Known as “The Beehive Queen” for her outrageous, mile-high hairdo, Christine is the current, long-time vocalist with the Saturday Night Live Band. Voted #7 on Alternate Roots’ list of top 30 Female Vocalists, this queen of blue-eyed rock n’ soul grew up loving equally the sweetness of a Memphis horn line and the raunch of an electric guitar riff, whether played by Muddy Waters, Keith Richards, or Pop Staples. Teased her blonde hair into a beehive in honor of Ronnie Spector and never looked back, picking up a guitar and forging a career as a songwriter in the process.
BELLOWS FALLS — After wowing the audience with his energetic set last August, multi-instrumentalist Owen Nied returns as the main event to the Stage 33 Live listening room in Bellows Falls on January 5.
Here’s a 60-second taste of last time: www.youtube.com/watch?v=fBBvQkxvolQ
His original music careens from edgy pop to jazz to blues, rock and hip hop, influenced by artists as diverse as Wes Montgomery, Les Paul, Stevie Ray Vaughan, Jack White, Jeff Beck, Brian Wilson, B.B. King, Dick Dale, Tony Bennett, Dave Brubeck, Chet Atkins, and Ella Fitzgerald. In addition to playing solo, Owen fronts the guitar- and horn-driven indie trio The Onlys; plays lead guitar in the jazz-grass band Cats in the Limelight; and is half of the UK-based indie-jazz duo Spooky Tricycle.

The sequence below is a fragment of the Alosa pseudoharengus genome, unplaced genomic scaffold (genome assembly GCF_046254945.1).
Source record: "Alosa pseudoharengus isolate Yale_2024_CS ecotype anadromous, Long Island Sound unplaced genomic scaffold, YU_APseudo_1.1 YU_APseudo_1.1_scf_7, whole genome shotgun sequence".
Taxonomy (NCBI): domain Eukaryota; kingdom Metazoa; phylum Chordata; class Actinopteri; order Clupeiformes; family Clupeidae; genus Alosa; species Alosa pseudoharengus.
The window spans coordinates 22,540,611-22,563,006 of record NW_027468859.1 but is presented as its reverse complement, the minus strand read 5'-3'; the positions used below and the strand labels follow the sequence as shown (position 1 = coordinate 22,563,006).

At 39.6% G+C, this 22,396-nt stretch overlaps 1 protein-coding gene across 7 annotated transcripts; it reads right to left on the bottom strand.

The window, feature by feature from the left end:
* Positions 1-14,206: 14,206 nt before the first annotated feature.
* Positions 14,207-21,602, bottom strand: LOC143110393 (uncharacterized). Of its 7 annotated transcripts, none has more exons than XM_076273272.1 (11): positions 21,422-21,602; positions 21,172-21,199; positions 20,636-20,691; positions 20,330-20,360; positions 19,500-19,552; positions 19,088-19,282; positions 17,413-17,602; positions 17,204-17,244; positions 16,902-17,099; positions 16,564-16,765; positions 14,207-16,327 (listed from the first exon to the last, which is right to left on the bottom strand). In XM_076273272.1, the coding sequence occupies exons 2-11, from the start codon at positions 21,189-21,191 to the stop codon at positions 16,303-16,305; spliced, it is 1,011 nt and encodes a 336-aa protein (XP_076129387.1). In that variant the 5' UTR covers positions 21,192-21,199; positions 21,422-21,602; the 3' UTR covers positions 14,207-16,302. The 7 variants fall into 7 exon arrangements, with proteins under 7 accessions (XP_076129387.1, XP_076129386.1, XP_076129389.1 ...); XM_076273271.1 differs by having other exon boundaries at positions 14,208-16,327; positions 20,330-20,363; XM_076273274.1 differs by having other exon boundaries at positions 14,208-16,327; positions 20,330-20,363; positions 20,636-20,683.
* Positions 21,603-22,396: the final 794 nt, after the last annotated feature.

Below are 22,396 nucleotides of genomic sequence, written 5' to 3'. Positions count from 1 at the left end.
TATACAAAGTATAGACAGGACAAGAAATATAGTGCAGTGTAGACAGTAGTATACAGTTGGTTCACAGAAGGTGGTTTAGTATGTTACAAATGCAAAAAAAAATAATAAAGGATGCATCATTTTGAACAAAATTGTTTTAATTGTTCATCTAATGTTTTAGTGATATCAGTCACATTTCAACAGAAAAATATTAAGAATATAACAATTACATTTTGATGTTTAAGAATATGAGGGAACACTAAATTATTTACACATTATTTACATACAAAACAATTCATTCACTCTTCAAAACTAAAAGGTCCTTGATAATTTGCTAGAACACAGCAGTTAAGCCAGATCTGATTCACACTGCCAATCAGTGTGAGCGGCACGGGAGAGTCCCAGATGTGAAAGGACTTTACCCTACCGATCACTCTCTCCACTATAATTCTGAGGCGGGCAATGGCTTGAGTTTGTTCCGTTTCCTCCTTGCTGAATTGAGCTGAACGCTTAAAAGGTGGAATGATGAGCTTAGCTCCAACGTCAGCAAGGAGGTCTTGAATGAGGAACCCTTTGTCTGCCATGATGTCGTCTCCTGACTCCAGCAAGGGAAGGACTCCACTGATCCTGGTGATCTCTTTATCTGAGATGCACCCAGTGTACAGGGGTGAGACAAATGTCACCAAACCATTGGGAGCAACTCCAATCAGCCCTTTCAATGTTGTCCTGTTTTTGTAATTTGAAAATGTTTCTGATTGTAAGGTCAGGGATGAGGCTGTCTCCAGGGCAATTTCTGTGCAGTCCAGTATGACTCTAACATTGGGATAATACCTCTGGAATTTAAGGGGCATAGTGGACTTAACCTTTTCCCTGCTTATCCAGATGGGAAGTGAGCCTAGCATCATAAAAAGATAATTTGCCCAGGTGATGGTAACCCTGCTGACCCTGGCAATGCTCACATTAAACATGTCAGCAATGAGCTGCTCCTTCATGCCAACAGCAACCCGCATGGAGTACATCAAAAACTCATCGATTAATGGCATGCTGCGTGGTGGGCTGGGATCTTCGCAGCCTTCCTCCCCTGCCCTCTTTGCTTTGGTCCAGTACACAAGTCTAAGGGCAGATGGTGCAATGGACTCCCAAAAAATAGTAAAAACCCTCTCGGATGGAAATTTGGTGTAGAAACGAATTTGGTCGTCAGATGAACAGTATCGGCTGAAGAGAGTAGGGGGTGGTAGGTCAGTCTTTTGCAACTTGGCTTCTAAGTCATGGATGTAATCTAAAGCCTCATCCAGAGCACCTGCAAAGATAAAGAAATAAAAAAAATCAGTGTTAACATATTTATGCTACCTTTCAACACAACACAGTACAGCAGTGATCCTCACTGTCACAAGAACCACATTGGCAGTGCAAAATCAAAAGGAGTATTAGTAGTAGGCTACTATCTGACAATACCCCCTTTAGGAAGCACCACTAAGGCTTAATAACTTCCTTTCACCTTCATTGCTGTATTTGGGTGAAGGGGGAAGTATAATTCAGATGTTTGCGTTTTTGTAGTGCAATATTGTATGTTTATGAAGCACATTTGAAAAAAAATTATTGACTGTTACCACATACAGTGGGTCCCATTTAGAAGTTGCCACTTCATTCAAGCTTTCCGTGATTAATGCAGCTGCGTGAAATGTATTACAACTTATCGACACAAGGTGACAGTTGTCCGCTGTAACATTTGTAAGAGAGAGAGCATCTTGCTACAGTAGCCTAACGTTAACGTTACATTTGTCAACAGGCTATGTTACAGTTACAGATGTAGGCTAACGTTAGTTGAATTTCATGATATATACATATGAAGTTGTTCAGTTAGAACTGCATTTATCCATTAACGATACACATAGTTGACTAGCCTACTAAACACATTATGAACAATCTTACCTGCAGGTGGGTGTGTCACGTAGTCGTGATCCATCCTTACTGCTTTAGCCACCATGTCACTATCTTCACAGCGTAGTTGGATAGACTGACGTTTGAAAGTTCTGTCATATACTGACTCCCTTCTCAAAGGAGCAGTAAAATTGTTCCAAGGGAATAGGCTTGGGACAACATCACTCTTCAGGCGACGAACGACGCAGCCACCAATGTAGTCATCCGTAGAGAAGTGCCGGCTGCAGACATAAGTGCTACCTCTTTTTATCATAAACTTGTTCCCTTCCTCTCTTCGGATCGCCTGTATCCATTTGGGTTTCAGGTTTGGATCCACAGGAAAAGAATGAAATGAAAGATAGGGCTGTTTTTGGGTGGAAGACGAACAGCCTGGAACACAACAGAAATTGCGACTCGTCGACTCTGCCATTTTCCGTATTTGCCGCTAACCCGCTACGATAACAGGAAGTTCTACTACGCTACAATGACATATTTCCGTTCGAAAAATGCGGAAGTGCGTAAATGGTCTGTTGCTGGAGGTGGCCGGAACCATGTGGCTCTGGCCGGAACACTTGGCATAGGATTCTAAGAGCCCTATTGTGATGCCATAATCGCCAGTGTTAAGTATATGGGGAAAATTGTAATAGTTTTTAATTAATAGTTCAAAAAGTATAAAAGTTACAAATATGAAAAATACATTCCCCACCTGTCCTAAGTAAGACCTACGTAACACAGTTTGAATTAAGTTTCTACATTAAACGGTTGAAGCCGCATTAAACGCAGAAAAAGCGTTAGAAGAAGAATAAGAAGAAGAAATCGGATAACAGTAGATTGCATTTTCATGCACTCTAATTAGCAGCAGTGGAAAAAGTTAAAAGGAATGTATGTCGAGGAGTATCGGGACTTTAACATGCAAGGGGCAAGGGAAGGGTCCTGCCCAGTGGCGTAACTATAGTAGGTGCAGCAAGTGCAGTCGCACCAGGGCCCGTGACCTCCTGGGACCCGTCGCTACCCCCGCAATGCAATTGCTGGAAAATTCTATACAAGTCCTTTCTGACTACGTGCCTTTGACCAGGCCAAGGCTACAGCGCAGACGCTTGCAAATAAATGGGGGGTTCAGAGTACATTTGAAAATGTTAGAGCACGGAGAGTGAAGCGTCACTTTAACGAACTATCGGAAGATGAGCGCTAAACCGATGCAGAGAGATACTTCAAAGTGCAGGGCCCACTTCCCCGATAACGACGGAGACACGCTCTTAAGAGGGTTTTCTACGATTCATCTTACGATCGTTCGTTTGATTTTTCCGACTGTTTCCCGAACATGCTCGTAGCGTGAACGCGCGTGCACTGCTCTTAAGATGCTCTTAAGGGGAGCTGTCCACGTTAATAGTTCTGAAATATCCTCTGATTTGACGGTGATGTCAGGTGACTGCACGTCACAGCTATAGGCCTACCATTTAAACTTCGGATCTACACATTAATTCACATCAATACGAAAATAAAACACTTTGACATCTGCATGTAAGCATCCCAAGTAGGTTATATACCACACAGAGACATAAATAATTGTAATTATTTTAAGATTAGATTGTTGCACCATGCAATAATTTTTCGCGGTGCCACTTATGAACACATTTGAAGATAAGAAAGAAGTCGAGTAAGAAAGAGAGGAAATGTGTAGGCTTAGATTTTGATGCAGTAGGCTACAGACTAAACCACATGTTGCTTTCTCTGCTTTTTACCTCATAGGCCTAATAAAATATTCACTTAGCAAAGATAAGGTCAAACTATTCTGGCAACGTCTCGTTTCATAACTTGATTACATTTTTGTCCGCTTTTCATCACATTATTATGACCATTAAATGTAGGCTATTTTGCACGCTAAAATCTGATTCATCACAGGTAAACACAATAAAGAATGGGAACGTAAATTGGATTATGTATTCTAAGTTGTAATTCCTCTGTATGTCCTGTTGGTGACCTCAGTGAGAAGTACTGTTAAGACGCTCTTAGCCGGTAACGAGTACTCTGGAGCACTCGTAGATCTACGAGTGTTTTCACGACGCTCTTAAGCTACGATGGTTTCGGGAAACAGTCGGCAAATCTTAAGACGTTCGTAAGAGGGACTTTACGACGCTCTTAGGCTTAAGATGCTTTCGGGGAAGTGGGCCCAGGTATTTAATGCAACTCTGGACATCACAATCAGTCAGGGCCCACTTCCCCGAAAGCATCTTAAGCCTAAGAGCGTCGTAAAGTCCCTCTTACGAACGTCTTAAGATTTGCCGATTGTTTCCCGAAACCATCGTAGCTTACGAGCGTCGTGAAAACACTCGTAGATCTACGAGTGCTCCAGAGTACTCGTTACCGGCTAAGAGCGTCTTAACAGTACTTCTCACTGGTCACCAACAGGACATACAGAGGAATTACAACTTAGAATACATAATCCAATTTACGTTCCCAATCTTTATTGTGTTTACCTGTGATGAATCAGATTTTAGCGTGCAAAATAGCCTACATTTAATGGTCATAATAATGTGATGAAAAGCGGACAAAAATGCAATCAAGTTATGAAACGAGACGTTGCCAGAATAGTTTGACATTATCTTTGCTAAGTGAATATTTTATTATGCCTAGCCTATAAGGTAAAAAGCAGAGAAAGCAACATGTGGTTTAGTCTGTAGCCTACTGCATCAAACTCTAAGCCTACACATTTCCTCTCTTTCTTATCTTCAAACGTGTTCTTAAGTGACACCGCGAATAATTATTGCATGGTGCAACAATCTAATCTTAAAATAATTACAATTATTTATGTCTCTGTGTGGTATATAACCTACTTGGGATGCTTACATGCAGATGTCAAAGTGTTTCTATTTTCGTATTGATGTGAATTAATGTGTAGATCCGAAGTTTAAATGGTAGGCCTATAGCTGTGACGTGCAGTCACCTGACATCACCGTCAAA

Next Stage Arts Project and Twilight Music welcome back New England’s acclaimed roots, rhythm and harmony quartet Rani Arbo & daisy mayhem to perform their “Wintersong” program at Next Stage on Saturday, December 21 at 7:30 pm. “Wintersong” is a celebratory, poetic, reflective collection of seasonal songs, an ode to light and dark at the turning of the year. “These are some of the most soul-lifting songs you’ll hear in your life… pure magic happens when these four musicians play together” – No Depression
Guilford, Vt. — Friends of Music at Guilford (FOMAG) presents “An Olde New England Christmas” at 7:30 on Friday, December 13, and again at 4:00 on Saturday, December 14. By tradition, this 47th annual Christmas at Christ Church event includes choral and instrumental music for the season, a dramatic reading, and a few carols for everyone.